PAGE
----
*Source: Bloomberg


Is Gold a New Asset Class?

Gold is a safe nest egg if diversified properly

Gold can be a very safe nest egg if diversified properly.

Should gold be considered as a new asset class or as an instrument of financial speculation? Down from its 2011 high of $1,920.30, Gold sits at $1,333 per ounce today, a $60 jump from $1,277.80 an ounce two Friday’s ago. Many investors view gold these days as an essential part of their portfolio. And a trending obsession for this metal has brought new ideas as well as challenges to the financial planning table. While some advisors refuse to enter the conversation, others are beginning to engage their clients.

With so many opinions on the matter, what is a serious investor to do? Steve Forbes, publishing magnate and chief executive officer of Forbes Magazine said, “The fact that gold is now seen as an investment vehicle reflects the poor state of the U.S. global economy.” He added that only jewelers and gold miners should be buying gold. “When [gold] has to be bought as an asset class it tells you that the politicians are making a hash of things, central bankers are making a mess,” he said.

Wondering if this statement is fueled by political aspirations, one should question if Mr. Forbes stands alone in this belief? Turns out that he is not. For the last decade investors have participated in one of the biggest “buy-ups” in recent history. Mostly prompted by fear, this action has driven up prices and handed some a nice return. The question remains, is it sustainable, and if so, for how long? I’m not sure that anyone can reasonably answer that question so I would approach Gold like any other investment, with much consideration.  One consideration is this. Even though heralded as Gold’s all-time high, the September 2011 high was not its true peak. Adjusted for inflation, Jan. 21, 1980, remains gold’s highest level. At one point in trading on the New York Commodity Exchange, gold touched an intraday level of $875 per ounce, which would be the equivalent of $2,438 in 2012 dollars.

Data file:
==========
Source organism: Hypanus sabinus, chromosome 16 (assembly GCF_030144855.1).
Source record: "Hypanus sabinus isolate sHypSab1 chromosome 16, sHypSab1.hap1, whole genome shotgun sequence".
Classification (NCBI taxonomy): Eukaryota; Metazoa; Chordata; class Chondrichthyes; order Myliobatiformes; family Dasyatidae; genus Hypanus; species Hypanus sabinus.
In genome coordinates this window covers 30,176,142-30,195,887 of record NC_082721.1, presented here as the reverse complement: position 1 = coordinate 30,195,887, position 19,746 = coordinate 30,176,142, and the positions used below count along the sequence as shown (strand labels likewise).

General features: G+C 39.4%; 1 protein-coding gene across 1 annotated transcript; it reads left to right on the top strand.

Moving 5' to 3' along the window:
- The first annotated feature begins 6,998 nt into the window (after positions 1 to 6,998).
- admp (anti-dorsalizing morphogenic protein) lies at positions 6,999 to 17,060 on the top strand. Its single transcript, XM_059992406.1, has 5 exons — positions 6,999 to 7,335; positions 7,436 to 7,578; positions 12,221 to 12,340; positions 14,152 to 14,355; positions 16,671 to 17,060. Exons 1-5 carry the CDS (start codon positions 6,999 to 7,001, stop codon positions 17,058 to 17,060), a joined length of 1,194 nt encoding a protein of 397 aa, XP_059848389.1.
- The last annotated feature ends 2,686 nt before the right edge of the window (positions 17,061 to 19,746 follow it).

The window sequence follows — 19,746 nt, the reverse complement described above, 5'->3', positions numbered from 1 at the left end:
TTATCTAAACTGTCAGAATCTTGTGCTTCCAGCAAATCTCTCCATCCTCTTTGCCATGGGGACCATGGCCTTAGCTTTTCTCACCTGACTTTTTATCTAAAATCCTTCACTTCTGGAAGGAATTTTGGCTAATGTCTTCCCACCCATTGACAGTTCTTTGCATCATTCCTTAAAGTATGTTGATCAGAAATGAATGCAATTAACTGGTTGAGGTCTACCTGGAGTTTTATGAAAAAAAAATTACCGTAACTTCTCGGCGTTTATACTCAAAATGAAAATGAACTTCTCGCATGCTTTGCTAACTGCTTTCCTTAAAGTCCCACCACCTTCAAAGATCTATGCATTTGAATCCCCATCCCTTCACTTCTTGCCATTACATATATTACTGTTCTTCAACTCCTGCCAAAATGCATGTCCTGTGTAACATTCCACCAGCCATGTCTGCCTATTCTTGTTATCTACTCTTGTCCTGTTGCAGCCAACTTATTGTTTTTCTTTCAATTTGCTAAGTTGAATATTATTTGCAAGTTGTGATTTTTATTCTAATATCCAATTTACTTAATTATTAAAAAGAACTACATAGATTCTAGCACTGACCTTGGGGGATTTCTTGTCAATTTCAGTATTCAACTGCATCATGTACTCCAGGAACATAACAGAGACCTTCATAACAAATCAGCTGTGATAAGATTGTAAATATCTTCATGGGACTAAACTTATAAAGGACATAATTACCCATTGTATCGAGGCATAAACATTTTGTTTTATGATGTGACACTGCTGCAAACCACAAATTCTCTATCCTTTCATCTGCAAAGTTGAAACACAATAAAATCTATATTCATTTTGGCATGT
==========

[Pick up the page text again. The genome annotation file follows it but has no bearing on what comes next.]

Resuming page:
When it comes to the markets, there are some principal strategies that have proven favorable for the investor. First, you should talk to your advisor about your goals. Next, examine your time horizon. In other words, how long do you need this money to work for you? Then you should talk about suitability.  Ask him or her, “Does this investment really make sense for me?” Some advisors are even proponents of Asset Allocation. And by all means, diversify. A reasonable percentage of your portfolio in precious metals is a hedge against long term inflation risks.

Whatever your choice of strategy, understand, there are no guarantees. And as a general rule, when everyone is running in one direction, caution would tell you to consider the other direction.

¹ July 12, 2013 -“Steve Forbes Talks Gold on Kitco News” by Neils Christensen and Daniela Cambone of Kitco News
By Ronnie Stoots
Ronnie Stoots is the President of Amelia Wealth Management.